Some dogs with stick injuries may show only a few of the above symptoms. The symptoms listed above are not unique to stick injuries, your dog may be suffering from a different condition altogether, so if you are concerned, contact your vet for advice. 

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What should I do if my dog has been injured by a stick?

If your dog has been injured whilst throwing a stick it is best to contact your vet, who will want to examine your pet for signs of injury. The investigation may involve giving your dog an anaesthetic and acquiring images with an x-ray or CT scan. It is much easier to see an injury or a splinter of wood shortly after the accident occurred.

In cases where an examination by a vet has been delayed, it may be difficult to see the original injury. Gums heal rapidly, which can cover up injuries. Unfortunately, if an injury is not visible during the examination of your pet, this does not rule out the presence of a foreign body.

If your dog has been injured by a stick and damage has been sustained, there is a higher chance of successful treatment if you seek veterinary attention quickly. When a stick is chewed or caught in the mouth of a dog, parts of it may splinter and break off. The tiny splinters of wood may puncture and damage the soft tissues of the mouth, neck and sometimes in severe cases, the chest.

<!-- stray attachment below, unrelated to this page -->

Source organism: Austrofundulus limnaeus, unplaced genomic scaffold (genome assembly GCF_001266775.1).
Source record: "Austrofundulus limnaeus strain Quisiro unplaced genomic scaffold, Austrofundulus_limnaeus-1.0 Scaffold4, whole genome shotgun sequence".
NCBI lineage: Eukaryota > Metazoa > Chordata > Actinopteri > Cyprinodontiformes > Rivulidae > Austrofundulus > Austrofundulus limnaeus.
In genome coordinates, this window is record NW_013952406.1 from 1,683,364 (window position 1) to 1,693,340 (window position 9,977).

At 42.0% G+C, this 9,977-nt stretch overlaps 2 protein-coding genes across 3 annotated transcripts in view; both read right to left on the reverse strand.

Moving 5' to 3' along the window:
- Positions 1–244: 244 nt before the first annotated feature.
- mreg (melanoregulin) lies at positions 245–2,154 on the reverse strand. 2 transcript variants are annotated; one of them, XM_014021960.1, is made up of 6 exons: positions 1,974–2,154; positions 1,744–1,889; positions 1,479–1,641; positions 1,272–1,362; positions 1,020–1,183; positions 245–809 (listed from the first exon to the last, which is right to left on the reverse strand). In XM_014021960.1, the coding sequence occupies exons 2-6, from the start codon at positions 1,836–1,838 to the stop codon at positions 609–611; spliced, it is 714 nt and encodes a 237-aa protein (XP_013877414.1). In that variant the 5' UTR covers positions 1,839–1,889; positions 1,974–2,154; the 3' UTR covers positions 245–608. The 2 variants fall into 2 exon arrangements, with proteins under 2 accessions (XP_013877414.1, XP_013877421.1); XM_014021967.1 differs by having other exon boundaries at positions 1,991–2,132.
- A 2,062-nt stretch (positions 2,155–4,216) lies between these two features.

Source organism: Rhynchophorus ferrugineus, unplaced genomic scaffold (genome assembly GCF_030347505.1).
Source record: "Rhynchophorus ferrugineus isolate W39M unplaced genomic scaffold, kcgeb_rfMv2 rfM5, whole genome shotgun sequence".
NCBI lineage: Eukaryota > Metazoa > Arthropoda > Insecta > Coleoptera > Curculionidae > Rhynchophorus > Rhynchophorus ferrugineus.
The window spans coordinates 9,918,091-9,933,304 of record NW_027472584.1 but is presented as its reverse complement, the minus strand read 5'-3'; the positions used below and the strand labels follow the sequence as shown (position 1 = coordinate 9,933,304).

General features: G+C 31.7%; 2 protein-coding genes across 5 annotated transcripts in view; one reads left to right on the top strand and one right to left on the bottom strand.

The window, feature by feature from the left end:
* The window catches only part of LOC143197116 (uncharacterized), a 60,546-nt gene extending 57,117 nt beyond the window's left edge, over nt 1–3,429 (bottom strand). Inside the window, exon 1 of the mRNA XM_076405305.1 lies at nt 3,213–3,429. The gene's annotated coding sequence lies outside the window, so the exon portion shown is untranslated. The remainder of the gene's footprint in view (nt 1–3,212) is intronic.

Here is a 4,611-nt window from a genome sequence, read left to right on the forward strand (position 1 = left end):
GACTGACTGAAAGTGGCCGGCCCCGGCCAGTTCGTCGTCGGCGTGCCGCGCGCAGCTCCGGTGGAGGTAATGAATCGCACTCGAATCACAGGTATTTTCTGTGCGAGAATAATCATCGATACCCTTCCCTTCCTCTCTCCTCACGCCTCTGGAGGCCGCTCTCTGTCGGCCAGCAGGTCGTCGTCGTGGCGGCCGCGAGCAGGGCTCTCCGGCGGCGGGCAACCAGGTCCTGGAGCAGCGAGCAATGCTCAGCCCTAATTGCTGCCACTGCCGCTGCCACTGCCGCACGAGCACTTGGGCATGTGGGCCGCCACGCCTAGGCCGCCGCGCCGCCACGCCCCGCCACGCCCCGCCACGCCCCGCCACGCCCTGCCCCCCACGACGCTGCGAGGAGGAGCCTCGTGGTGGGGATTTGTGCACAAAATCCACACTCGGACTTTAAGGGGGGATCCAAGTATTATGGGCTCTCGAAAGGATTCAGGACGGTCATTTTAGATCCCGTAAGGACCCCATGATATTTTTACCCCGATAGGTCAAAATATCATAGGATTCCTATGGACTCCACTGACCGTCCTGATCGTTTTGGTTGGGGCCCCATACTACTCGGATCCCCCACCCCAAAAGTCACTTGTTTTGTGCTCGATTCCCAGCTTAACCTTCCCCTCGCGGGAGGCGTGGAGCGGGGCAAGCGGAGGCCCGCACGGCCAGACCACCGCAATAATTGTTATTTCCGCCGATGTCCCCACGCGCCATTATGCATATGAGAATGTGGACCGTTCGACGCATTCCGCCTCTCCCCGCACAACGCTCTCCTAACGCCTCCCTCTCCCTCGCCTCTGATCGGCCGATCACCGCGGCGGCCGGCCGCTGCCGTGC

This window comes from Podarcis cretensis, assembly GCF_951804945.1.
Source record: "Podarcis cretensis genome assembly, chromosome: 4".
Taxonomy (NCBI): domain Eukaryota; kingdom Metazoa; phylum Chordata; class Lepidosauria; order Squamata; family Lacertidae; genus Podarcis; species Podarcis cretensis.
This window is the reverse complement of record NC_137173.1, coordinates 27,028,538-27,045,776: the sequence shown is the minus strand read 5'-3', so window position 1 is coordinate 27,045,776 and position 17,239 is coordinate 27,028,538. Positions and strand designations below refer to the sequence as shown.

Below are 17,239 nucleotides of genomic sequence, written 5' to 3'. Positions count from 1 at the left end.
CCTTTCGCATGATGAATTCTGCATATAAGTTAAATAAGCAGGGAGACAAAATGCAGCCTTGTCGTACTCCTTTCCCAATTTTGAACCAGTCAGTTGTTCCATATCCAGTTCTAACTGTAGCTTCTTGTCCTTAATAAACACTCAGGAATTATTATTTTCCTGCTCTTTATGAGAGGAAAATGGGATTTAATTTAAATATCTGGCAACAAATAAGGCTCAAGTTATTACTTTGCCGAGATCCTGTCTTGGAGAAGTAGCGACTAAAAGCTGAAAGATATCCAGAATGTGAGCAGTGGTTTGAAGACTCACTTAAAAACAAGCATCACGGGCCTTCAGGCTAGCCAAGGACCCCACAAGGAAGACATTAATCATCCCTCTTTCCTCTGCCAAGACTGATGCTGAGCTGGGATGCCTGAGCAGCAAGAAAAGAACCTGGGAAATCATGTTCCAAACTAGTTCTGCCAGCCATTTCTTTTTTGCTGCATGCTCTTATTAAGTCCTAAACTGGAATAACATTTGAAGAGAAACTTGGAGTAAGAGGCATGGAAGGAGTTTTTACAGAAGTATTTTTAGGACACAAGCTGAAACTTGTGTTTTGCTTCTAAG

If significant damage has occurred, it may be necessary to perform surgery to repair the damaged structures and/or remove the splinters of wood. It is much more difficult to remove splinters of wood that have been present for more than a week. This is because the gum or skin has often healed over the original entry wound and splinters of wood may migrate to another location. Your vet will be able to advise you on the best treatment for your pet’s condition.

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Summary

Dogs love to play a game of fetch with their owners. Unfortunately, many owners do not realise the serious harm that could be caused to their pet by allowing dogs to catch a stick in their mouths. Stick injuries can be serious and sometimes life-threatening. Do not throw sticks for your dog. Instead, purchase a pet-friendly toy to play a game of fetch with.

By using pet-specific toys you can ensure that you are not putting your dog at risk. If you are concerned about your dog having sustained a stick injury, contact your vet immediately for advice. Investigations and treatments that are started promptly are most likely to result in the successful treatment of your dog. 

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References:

Doran, I.P., Wright, C.A. and Moore, A.H. (2008), Acute Oropharyngeal and Esophageal Stick Injury in Forty‐One Dogs. Veterinary Surgery, 37: 781-785

Pratt, J.N.J., Munro, E.A.C. and Kirby, B.M. (1999), Osteomyelitis of the atlanto‐occipital region as a sequela to a pharyngeal stick injury. Journal of Small Animal Practice

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White, R.A.S. and Lane, J.G. (1988), Pharyngeal stick penetration injuries in the dog. Journal of Small Animal Practice, 29: 13-35